How Secondhand Clothes Sellers Are Driving Conversations Around China’s Recycling Economy

“This is just the beginning of China’s recycling economy”

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12:49 AM HKT, Wed June 16, 2021 4 mins read

Sivona Lu, a young professional in her 20s, is the organizer of the “trendiest secondhand market” in China’s biggest city, Shanghai.

At her market, you can find discarded impulse buys at bargain prices, vintage clothes that are decades old, or garments that carry fascinating personal histories.

While secondhand fashion may not be a new phenomenon for people in the West — garage sales, thrift shops, and Facebook Marketplace have all become viable places for picking up secondhand items — there are some people in China who still think of “used clothes” as unsophisticated, dirty, or even something that might bring bad luck, despite Chinese people having increasingly progressive views.

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Secondhand Market Savvy Exchanger. Image courtesy of Ma Xiaozhan

Ever since Lu relocated back to China from New Zealand in 2018, she has been looking for ways to participate in recycling events, a passion that she discovered in New Zealand.

“One time while I was hanging out at a boutique store, I was shocked at how cheap everything was. Then I realized that it was a vintage shop. It was quite mind-blowing, because I never knew it was a thing,” Lu tells RADII. “Then, throughout the years, I learned that making the best use of things had always been a deep-rooted philosophy for New Zealanders, which has come to influence my way of thinking.”

However, upon her return to China, she couldn’t find a single place where she could exchange clothes with other people in Shanghai. In keeping with the entrepreneurial spirit of the city, she decided to create one herself. Starting as a small-scale gathering in January 2019, where she and her friends would swap clothes, it has grown into a multipurpose secondhand fair that now happens every month.

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Secondhand Market Savvy Exchanger in Shanghai. Image by Siyuan Meng

Lu believes that in order for more young people to truly start to embrace the idea of recycled fashion, they must be able to have fun with it.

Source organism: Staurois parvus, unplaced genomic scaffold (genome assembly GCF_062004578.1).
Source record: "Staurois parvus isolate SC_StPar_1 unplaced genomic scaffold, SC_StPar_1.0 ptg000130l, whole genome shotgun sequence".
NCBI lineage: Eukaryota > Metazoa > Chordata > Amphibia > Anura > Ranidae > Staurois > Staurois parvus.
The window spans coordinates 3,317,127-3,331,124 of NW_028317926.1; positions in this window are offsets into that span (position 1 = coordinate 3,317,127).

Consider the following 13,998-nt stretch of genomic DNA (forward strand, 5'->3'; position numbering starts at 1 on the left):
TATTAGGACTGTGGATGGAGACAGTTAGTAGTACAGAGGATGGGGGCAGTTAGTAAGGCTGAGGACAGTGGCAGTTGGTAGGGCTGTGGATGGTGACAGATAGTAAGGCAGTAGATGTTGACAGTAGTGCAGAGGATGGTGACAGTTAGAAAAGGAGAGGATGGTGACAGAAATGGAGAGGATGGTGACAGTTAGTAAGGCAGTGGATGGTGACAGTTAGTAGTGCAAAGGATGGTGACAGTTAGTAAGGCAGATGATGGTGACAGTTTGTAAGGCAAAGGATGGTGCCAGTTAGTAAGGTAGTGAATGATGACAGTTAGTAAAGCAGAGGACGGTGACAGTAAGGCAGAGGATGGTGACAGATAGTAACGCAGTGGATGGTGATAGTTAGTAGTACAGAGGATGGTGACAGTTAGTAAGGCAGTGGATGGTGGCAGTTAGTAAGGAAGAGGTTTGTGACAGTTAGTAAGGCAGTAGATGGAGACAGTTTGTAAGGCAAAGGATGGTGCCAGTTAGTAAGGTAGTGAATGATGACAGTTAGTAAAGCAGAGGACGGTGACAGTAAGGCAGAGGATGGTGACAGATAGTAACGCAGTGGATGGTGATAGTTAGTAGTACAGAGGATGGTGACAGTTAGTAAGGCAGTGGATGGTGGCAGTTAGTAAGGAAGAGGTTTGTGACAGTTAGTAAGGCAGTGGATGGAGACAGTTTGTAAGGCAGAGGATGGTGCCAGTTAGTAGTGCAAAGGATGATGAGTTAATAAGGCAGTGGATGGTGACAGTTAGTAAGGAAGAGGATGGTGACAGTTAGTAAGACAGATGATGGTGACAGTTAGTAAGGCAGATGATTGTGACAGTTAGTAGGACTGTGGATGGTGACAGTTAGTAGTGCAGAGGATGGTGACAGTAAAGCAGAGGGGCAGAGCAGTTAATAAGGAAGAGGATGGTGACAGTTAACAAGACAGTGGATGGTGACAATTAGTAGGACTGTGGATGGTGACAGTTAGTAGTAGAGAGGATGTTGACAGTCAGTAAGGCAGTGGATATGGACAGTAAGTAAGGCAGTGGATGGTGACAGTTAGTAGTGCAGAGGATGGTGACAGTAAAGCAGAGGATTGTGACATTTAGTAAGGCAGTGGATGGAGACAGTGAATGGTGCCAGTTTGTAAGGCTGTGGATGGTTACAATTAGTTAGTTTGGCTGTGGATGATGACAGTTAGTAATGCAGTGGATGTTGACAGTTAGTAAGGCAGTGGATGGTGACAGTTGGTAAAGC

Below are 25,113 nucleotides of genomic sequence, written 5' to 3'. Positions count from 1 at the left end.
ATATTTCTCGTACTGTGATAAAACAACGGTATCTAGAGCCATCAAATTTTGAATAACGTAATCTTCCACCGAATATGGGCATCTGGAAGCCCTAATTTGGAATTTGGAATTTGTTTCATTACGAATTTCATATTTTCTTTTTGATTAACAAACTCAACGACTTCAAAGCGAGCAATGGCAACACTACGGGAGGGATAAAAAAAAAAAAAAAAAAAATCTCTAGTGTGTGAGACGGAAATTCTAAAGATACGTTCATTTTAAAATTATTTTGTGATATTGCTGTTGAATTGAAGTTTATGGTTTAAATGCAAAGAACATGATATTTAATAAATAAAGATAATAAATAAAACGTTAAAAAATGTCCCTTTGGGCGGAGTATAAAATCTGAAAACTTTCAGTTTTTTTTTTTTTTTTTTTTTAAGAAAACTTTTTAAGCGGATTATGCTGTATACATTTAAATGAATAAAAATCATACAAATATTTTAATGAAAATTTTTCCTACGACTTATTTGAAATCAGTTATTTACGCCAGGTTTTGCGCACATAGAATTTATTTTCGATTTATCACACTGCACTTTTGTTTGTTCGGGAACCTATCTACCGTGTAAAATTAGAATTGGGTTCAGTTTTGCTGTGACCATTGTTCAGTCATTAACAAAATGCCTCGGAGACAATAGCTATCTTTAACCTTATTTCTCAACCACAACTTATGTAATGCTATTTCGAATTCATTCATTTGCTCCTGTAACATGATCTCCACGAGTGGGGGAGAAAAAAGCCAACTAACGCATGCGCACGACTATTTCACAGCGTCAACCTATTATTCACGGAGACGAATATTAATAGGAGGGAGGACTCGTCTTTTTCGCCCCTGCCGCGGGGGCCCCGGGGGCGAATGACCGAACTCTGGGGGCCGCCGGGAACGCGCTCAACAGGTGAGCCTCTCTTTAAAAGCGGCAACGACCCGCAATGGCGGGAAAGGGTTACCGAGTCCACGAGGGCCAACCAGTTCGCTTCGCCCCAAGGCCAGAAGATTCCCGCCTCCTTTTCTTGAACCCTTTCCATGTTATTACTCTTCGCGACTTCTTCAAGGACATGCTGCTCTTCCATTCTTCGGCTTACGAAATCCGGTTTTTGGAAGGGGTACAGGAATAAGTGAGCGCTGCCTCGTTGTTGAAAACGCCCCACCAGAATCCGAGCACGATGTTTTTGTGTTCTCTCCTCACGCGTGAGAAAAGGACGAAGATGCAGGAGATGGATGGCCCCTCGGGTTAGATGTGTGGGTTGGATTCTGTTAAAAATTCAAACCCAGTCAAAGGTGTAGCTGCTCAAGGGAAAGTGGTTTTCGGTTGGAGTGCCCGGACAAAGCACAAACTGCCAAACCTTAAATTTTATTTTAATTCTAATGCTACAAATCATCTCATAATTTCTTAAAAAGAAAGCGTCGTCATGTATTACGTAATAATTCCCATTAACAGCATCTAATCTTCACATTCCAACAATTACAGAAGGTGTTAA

At Savvy Exchanger, you can hear electronic music by some of the city’s best DJs, you can drink cold beer, and you can view a wide range of stands with a variety of different purposes — vintage shops, used clothes booths, and eco-friendly clothes stands.

Visitors at the event are a mixed bunch: some are part of Savvy Exchanger’s fan base that has been built up over the past few events; some are first-timers who come after seeing information about the event from lifestyle influencers on Little Red Book 小红书the booming Gen-Z focused social media site — some are just passers-by who are attracted by the lively scenes, affordability and uniqueness of the selection.

Lu has seen an explosive growth of visitors to the market ever since she hosted its second edition, post-Covid, in May 2021. “It has reached a point that an increasing number of first-time visitors want to come to our event. The fact these people have a more open-minded attitude towards secondhand fashion has played a large role in that change.”

Offline secondhand markets, recycling stores, secondhand luxury stores and vintage stores have all become part of this national recycling movement over the past few years.

Based on a recent report by the third-party research group Sws Research published in January 2021, the size of the secondhand economy in China reached 8.834 trillion RMB (around 1.38 trillion USD) by the end of 2019, increasing 19% compared to the previous year. It was expected to reach 10.409 trillion RMB (around 1.63 trillion USD) by the end of 2020.

Lu is part of this new generation of Chinese youth who have fueled the emerging trend of secondhand fashion.

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Duozhuayu on Anfu Road in Shanghai. Image via Duozhuayu’s WeChat Account